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Michigan Is Leading the Mobility Race but Policy Must Keep Up

By Kristin Bull

Michigan is at the forefront of the mobility revolution. That revolution is moving fast — and public policy needs to keep up. That was the sentiment expressed by industry experts during a panel discussion Wednesday.

“Michigan is very well positioned, but a critical element for success is the need for a regulatory environment that can move at the speed of innovation,” said David Sampson, president and CEO of the Property Casualty Insurers Association of America.

Sampson joined U.S. Sen. Gary Peters (D-MI); Carla Bailo, president and CEO of the Center for Automotive Research; and Pavan Agarwal, Management Committee member for Foley & Lardner LLP, for a discussion entitled “The Mobility State: Perspectives on Policy and Regulation.” John McElroy, host of “Autoline,” moderated the discussion.

Peters responded to Sampson’s call for high-speed public policy. Last fall, Peters introduced the bipartisan AV START Act, designed to advance the testing and development of self-driving vehicles. Peters said he sees the full Senate taking up the Act by the end of the year.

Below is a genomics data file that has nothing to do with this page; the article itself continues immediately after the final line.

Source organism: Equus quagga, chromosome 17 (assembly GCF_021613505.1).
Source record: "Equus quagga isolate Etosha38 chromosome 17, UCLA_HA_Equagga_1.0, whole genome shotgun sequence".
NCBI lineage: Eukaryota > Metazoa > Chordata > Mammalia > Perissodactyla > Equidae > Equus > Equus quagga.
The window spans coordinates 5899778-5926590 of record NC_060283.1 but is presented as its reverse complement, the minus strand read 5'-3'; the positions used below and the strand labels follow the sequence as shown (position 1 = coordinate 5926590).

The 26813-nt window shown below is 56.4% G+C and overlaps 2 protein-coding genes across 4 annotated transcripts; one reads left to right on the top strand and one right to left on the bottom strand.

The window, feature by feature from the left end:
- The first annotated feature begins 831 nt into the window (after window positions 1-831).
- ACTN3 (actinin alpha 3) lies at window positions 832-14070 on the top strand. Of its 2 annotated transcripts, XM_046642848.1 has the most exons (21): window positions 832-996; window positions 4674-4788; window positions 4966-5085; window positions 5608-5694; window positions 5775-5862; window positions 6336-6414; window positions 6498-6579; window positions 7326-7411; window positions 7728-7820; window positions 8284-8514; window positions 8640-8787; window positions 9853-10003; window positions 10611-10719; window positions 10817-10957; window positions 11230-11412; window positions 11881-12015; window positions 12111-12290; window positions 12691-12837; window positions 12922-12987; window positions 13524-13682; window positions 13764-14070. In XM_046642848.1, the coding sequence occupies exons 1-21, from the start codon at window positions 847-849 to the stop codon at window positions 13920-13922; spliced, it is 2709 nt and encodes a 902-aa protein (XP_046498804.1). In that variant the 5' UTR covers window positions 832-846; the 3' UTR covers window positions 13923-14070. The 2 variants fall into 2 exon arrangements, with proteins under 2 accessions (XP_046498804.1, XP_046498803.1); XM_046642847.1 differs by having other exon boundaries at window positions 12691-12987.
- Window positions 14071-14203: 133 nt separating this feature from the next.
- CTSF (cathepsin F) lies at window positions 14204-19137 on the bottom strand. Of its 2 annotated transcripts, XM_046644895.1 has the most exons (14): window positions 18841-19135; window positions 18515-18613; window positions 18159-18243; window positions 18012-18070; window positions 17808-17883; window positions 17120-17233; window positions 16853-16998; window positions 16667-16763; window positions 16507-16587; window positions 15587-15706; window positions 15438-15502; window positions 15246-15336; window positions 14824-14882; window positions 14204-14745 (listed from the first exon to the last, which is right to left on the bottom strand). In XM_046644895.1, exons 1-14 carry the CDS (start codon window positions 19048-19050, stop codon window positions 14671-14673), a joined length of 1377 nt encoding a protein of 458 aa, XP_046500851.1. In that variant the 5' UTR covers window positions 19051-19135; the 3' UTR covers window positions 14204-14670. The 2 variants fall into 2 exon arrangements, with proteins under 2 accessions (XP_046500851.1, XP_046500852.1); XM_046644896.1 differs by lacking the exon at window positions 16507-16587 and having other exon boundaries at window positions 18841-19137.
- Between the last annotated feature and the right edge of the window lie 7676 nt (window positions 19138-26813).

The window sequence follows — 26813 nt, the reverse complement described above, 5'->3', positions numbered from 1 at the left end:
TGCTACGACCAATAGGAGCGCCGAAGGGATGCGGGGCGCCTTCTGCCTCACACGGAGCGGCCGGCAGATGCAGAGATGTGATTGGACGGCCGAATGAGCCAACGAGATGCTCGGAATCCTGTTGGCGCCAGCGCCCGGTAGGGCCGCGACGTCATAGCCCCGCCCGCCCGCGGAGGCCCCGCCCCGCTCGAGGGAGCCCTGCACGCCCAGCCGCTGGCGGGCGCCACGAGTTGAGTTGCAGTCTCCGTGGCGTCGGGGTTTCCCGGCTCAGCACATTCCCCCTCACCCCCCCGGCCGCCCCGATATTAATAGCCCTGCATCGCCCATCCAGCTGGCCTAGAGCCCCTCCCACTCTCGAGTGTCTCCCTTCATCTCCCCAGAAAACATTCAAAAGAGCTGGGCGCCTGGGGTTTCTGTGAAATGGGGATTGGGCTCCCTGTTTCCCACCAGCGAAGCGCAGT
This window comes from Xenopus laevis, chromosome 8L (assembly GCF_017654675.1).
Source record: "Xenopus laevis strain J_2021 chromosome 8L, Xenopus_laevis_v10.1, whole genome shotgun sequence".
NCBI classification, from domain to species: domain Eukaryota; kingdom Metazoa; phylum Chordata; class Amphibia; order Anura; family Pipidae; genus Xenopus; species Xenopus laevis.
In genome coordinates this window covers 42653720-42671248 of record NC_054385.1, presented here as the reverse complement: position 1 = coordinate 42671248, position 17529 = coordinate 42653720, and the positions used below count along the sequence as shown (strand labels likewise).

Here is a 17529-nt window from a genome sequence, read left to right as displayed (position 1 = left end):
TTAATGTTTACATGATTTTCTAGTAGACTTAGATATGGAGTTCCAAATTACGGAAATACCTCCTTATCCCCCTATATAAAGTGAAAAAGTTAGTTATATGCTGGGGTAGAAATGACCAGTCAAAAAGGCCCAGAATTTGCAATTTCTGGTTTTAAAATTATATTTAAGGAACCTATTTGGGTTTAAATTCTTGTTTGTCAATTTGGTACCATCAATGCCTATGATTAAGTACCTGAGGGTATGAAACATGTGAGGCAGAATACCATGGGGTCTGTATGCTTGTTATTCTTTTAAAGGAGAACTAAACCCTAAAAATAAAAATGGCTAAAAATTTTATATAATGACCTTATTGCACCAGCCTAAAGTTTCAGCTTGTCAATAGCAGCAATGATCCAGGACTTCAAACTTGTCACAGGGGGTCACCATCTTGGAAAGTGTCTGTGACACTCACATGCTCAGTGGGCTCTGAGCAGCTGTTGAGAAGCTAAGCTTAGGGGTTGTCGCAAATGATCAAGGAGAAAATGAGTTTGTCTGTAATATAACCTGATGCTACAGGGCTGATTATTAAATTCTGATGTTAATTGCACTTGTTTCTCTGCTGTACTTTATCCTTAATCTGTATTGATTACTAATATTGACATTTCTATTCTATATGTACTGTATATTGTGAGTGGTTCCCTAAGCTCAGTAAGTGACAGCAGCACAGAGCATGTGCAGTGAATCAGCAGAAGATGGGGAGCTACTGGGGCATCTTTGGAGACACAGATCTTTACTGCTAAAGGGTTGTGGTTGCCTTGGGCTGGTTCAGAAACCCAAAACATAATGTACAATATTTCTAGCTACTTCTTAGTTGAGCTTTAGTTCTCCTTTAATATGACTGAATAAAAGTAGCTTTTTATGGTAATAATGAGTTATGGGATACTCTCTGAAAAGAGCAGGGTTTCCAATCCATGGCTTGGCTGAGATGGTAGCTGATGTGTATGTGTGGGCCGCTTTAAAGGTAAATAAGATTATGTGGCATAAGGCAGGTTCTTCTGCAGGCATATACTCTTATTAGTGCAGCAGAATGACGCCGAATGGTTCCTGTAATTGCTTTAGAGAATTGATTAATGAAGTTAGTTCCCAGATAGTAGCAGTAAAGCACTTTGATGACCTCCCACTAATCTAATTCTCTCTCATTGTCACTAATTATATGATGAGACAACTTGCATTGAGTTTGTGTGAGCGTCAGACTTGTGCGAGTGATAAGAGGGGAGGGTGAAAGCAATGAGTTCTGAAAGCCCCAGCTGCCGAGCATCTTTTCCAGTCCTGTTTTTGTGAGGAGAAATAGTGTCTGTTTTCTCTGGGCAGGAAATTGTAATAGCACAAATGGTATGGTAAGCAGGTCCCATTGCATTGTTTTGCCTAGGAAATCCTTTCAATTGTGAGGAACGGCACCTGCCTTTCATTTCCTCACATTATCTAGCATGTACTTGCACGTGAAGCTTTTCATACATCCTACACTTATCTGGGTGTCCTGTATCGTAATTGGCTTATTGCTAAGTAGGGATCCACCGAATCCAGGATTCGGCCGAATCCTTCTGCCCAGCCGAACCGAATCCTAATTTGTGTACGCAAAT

Panelists agreed the state’s robust engineering talent pool, world-class R&D testing centers like the American Center for Mobility, and its automotive roots help it lead the mobility race.

Key Takeaways:

  • Every high-profile accident involving an autonomous vehicle is a setback in furthering innovation. Recent accidents involving Tesla and Uber illustrate the need for testing, refinement and re-testing.
  • While safety regulations are paramount in the race to lead the mobility revolution, over-regulation on autonomous vehicle testing will hamper discovery.
  • There is much still to learn about the standards for safety. “Must autonomous vehicles be as safe as the current distracted driver?” Sampson asked. Today’s cars are safer than ever because of crash avoidance technology, yet 65 percent of people are turning off AV technology in their car.
  • Consumer acceptance of autonomous vehicles continues to be an industry challenge. A recent study of consumers’ attitudes toward autonomous cars in Florida showed that 80 percent of adults surveyed reported they were leery; after physically seeing the vehicles and understanding their capabilities, responses improved.
  • The insurance industry is a proponent of technology that improves safety and reduces the severity of accidents, and though the introduction of autonomous vehicles leads to several types of insurance products, there will always be a need for insurance.
  • The insurance industry will play a bigger role in mitigating risk by not just insuring the driver, but also insuring best practices in driving.

This article was written by Crain’s Content Studio as part of a collaborative partnership with the Detroit Regional Chamber for the 2018 Mackinac Policy Conference.